Clarington to vote on “achievable” but “ambitious” provincial housing targets Monday


Published February 24, 2023 at 3:52 pm

Clarington is prepared to endorse the provincial More Homes Built Faster pledge to build 13,000 new homes by 2031, calling it “ambitious” but “achievable,” but staff is cautioning that delivering on the promise asked by Premier Doug Ford of every major community in Ontario is “highly dependent” on factors out of the municipality’s control.

The Conservative government is asking 29 of Ontario’s biggest cities and towns to hit housing goals over the next decade and passed legislation late last year to help municipalities achieve their targets by removing development fees, cutting out the Ontario Municipal Board and local conservation authorities from of some decision-making and allowing most urban residential property owners the right to build up to three units on their land.

Clarington’s ask is 13,000 units, with an answer required by Housing Minister Steve Clark by March 1, and municipal staff declared in a report that is an “achievable goal” based on the number of units already proposed in subdivisions and site plan applications.

Given a dozen or so residential plans in the works and planned higher densities around the two future GO train station areas, there is enough land in the existing urban area to accommodate the new units, but the report also states that saying the targets are achievable is not the same as making it happen.

“The delivery of these units is highly dependant on many other external factors and influences, such as market conditions, commitments from the building community, and public investment in infrastructure,” noted Planning and Infrastructure Director Carlos Salazar. “It is also important to note that an increase in housing supply may seem like a simple solution to this complex housing crisis but the means to delivering more affordable and attainable housing for Ontario residents is a much more difficult undertaking and would require a further in-depth analysis.”

Salazar also pointed out that the Province did not set a target for affordable housing in the pledge.

While admittedly achievable, planning staff also said the goal is “ambitious” given the municipality has never built more than 1,011 units in a single year. Hitting the target of 13,000 by 2031 would require building 1,444 units per year.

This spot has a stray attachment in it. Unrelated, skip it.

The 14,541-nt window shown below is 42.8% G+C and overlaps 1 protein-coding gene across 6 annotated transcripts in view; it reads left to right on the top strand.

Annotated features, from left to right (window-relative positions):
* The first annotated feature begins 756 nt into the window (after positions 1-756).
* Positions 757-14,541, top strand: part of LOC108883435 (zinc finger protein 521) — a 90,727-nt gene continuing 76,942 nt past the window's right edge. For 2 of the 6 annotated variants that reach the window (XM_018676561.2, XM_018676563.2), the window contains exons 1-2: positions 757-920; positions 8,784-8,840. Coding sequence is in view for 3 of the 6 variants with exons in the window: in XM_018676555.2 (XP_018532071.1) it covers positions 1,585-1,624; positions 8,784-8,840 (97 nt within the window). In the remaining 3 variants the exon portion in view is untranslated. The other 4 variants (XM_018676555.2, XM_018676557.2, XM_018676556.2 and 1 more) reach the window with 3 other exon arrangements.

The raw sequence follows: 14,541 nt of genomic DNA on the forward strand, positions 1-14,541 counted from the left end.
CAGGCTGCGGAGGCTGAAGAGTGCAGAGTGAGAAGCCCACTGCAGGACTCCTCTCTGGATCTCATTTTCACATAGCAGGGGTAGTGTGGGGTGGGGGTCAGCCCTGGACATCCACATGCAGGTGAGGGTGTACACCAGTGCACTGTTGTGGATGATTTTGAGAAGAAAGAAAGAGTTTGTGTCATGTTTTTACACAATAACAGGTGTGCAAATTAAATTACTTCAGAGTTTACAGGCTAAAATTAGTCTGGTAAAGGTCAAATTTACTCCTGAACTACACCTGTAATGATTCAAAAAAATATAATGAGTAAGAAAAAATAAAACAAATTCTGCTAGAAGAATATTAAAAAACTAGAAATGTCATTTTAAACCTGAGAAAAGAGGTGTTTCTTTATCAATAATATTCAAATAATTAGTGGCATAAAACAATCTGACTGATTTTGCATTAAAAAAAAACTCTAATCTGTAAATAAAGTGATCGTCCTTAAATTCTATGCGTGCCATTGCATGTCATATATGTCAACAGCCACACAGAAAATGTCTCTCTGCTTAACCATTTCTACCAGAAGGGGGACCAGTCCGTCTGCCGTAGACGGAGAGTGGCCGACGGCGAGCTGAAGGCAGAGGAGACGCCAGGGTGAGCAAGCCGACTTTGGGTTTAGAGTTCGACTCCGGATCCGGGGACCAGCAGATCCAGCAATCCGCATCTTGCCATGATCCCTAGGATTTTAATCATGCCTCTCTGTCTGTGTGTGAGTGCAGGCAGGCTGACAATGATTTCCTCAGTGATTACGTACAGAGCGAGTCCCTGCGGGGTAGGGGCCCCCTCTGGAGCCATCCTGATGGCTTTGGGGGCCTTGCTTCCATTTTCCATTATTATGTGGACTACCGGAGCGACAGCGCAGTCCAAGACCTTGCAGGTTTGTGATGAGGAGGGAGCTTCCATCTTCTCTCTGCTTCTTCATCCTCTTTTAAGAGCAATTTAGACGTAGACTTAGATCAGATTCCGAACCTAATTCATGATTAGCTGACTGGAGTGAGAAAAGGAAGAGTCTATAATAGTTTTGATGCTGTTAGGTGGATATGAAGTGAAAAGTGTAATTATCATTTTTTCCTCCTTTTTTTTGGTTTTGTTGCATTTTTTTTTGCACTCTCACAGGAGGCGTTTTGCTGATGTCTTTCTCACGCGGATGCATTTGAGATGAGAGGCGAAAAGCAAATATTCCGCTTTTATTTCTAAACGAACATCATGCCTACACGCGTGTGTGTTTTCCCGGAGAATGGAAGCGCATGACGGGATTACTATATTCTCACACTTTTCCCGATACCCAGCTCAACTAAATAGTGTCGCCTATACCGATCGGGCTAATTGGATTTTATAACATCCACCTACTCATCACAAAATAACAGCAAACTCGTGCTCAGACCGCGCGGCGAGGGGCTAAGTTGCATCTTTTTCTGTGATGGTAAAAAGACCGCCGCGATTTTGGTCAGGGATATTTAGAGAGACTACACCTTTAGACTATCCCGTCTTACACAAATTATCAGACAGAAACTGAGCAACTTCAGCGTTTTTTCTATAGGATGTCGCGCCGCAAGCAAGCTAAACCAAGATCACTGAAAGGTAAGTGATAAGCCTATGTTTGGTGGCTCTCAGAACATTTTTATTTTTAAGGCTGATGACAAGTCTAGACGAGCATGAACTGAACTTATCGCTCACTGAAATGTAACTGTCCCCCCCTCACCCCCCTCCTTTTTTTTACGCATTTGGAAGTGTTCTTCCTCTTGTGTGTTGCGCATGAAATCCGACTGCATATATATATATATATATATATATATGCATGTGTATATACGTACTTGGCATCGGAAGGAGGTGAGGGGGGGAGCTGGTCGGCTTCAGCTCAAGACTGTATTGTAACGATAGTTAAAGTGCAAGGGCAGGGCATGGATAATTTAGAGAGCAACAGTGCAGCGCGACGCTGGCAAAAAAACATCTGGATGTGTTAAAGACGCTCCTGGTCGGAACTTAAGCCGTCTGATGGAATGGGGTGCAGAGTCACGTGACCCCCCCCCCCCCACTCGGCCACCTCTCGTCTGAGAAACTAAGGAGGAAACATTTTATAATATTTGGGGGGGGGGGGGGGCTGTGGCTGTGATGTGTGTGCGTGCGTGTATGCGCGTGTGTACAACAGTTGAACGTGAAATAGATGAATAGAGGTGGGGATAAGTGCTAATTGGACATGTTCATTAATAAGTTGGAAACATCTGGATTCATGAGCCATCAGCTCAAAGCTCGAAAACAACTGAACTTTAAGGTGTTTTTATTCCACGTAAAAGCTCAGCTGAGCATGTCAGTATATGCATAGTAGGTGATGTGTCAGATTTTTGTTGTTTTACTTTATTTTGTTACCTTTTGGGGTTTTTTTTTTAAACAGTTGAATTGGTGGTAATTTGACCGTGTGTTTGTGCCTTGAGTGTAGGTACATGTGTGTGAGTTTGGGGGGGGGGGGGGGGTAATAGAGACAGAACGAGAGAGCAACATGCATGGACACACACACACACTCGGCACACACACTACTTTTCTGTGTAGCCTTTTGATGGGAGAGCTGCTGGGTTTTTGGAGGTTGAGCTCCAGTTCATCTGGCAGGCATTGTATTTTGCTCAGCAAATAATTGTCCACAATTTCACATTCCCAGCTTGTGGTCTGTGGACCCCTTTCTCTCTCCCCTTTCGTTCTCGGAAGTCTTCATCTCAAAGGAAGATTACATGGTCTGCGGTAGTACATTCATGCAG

Infrastructure, such as roads, sewer and water would have to be supplied to some of the areas as well, areas that are under Regional jurisdiction, Salazar added. As developers would have to be totally on board.

“Progress of approved units to construction is largely dependent on the developers and their business motivation.”

If the goal is to create more affordable and attainable housing in Ontario, “increasing housing supply alone will not address this issue,” Salazar continued. “Other external factors may play a bigger part in achieving this goal, including how developers’ cost savings resulting from the changes will be passed onto consumers in the form of more affordable housing choices.”

Council will vote on the pledge at Monday’s special meeting with staff recommending approval with three conditions:

  • That the Province and the Durham Region deliver the infrastructure improvements to support the Provincial target of 13,000 units for Clarington by 2031
  • That the Municipality not be penalized financially or otherwise, for failing to meet the goal as the housing targets are subject to market conditions, supply, labour issues, etc.
  • That the Province consults and engages with local municipalities on future legislative changes in order to understand the financial and logistical implications to deliver housing units quickly
indurham's Editorial Standards and Policies advertising